For Silicon Valley's chattering classes, Twitter, the microblogging company, has emerged as something big — the next Google, the next Facebook, or maybe some unbeatable combination of the two.
Twitter is a social network for sending short messages to friends over cell phones and the Internet. By collecting millions of people's immediate thoughts, Twitter is building the Web's best database of "real time" information, these people argue. And that collection might be very valuable — when people want to know what's going on in the world right now, they'll increasingly check Twitter, not Google.
Some of the great expectations surrounding Twitter can be discounted as classic Silicon Valley hype; in an otherwise hopeless time, it stands as one of the few things the tech world is still optimistic about. Twitter is also extremely simple — so simple that it's often tempting to describe it as something more than it is. Perhaps that's why, in trying to capture Twitter's potential, boosters compare it to known successes — search engines and social networks. The trouble is, neither comparison makes much sense.
Let's start with the Twitter-beats-Google theory. For proponents, two recent events stand out: last year's terrorist attacks in Mumbai and the water landing of US Airways Flight 1549 in New York. Both times, people on the scene began Twittering what they were seeing and hearing, and Twitter's search engine became one of the first places on the Web to carry the news. Indeed, the first picture of Flight 1549 in the water came via Twitter: Janis Krums, a businessman who was on a nearby ferry, snapped a shot and posted it along with a note, "There's a plane in the Hudson. I'm on the ferry going to pick up the people. Crazy."
Todd Chaffee, a Twitter backer, told AdAge.com that Twitter might even be able to answer personalized search queries — stuff that Google doesn't know about.
"You put a question out to the global mind, and it comes back," he said. "Millions of people are contributing to the knowledge base. The engine is alive. You get feedback in real time from people, not just documents."
But compared with everything we look for online, personalized, just-in-time searches are in the minority. The key point: For most searches, information that's merely timely, rather than immediate, is good enough.
That gets to a more fundamental question: How often does anyone need "real time" information on the Web? Yes, in the first few minutes after a plane has landed in the Hudson, Twitter might be the best place to find news. But its advantage is short-lived. By the time TV helicopters begin circling overhead, Twitter becomes decidedly slower and noisier than other media — now you're much better off going to CNN, where, in addition to a live picture, you'll find comments from authorities, structured interviews with eyewitnesses, and other old-fashioned journalistic information.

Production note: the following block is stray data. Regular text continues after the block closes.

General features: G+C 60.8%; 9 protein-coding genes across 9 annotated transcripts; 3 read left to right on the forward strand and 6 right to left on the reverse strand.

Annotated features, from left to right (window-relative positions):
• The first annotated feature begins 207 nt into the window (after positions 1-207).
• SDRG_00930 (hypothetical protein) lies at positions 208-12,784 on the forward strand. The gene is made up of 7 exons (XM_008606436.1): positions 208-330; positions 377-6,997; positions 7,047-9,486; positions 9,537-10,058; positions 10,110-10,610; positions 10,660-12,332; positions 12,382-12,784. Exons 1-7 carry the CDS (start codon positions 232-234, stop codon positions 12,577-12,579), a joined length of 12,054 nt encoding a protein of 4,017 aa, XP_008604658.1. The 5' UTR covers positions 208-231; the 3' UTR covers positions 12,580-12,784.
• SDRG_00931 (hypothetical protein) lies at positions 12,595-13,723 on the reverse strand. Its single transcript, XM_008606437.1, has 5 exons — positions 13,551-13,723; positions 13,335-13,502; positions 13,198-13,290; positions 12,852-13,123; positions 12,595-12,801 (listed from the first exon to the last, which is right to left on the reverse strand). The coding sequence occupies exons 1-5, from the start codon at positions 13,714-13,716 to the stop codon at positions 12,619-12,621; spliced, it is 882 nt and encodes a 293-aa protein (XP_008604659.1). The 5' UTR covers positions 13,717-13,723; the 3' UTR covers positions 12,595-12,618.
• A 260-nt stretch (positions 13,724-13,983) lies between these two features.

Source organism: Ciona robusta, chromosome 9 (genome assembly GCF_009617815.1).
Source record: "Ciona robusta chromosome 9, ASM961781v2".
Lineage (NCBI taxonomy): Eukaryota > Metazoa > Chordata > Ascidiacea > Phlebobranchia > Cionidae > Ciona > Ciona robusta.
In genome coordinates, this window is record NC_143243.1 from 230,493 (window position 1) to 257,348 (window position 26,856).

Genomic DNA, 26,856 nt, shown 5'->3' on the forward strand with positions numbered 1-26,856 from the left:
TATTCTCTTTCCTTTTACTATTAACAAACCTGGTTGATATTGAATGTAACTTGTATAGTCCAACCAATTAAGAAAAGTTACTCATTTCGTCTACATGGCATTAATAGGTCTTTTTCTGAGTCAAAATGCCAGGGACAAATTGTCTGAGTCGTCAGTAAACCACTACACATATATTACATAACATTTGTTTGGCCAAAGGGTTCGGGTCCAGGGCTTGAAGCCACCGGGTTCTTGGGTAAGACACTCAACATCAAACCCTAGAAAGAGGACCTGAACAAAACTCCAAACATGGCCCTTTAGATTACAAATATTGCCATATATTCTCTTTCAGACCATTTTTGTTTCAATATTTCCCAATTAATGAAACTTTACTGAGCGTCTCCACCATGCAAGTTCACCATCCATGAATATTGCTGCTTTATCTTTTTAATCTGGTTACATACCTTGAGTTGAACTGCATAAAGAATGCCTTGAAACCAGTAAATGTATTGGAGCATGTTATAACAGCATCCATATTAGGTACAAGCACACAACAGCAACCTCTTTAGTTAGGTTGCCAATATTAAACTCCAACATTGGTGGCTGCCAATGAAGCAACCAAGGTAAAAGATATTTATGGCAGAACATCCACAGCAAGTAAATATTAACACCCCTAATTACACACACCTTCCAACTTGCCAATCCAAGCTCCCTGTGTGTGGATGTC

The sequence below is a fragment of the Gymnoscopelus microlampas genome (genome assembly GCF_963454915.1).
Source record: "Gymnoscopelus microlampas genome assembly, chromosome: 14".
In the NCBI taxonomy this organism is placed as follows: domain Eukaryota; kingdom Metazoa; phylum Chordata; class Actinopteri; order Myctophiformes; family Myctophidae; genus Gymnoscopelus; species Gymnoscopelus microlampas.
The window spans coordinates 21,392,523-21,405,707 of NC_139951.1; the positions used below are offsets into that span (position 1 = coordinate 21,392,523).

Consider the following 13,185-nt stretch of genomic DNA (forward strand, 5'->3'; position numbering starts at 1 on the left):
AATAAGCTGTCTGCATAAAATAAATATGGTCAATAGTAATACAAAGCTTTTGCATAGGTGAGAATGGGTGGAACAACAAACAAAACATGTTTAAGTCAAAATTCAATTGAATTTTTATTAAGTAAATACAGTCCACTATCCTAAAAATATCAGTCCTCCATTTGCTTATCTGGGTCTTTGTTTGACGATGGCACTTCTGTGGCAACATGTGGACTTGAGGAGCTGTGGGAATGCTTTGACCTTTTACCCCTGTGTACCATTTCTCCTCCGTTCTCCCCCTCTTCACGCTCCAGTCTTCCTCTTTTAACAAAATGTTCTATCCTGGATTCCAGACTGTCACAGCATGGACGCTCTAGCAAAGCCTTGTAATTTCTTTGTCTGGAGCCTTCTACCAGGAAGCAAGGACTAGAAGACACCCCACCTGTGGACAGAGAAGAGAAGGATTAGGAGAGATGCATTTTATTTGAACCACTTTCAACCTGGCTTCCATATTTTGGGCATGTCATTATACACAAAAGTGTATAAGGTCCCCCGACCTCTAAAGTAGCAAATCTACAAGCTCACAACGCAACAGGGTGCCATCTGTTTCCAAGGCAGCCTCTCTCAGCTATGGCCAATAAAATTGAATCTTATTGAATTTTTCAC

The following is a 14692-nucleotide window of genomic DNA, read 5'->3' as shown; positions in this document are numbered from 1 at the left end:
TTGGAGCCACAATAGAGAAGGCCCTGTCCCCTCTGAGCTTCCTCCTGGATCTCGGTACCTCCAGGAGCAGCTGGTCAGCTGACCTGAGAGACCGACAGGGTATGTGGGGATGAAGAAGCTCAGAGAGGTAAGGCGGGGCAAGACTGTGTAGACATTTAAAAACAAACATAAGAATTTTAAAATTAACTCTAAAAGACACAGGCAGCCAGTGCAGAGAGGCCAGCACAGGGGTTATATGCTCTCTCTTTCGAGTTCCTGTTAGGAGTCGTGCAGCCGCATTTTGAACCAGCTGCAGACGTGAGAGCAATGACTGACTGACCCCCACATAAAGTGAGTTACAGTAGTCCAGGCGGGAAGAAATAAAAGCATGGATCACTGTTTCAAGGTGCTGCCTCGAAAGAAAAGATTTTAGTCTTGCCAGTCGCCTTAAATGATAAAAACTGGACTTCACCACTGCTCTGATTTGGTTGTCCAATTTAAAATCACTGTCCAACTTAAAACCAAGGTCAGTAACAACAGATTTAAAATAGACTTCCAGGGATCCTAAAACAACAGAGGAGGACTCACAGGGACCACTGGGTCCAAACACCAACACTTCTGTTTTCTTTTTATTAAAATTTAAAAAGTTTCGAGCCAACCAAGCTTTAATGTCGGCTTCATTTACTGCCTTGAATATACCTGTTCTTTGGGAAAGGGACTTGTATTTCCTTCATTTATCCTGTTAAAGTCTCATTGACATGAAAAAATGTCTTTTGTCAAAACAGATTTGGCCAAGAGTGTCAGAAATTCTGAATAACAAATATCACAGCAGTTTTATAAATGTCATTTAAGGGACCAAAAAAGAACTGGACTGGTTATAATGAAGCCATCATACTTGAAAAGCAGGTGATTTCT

Shortly after the Mumbai attacks began, I opened up one Web page to Twitter's #mumbai stream and another to live coverage from the Indian TV news network IBN Live. The Twitter stream was incoherent, telling no narrative — just a continuously updated jumble of facts, pseudo-facts, unfounded assertions, opinions, rants, condolences, and, most of all, repetition of information that I'd heard on TV minutes before. Even Google surpassed Twitter: Very quickly, the search engine began to index news stories, live blogs, and the Wikipedia page for the attack. Searching for "Mumbai" in Google gave you an in-depth, though still timely, picture of what was going on.
This happens for every news event; Google had a coherent story within hours; Twitter had a messy story within minutes. News junkies love the messy, fast story, but lots of us aren't news junkies. Lots of us are okay waiting an hour for coherence.
So if Twitter is not a threat to Google, is it a threat to Facebook? That case is more straightforward. As Facebook founder Mark Zuckerberg wrote this month, one of the social-networking site's main goals is to let people "share immediate experiences with one another: a thought, a status, a photo, a note, a feeling." Twitter is a faster, purer way to share all that stuff. But will we be much more satisfied to get our friends' status updates immediately rather than have to wait 10 minutes?
Twitter is growing extremely quickly — traffic leaped eightfold in 2008 — and lately it has captured the attention of just about everyone in politics and the media. But despite its growth, it's still a niche product: Twitter.com gets about 6 million American visitors a month, according to traffic-monitoring firms. Facebook beats it by a factor of 10 and Google by a factor 20.
As more people join it and as we get better tools to analyze the cacophony of conversations taking place there, we'll find it increasingly useful when news breaks or when we need instant feedback from our friends. What's unclear now is how such a service will make any money — and how it can transform itself in order for that to happen. It's possible that Twitter could do very well — but probably not as a social network, and probably not as a search engine.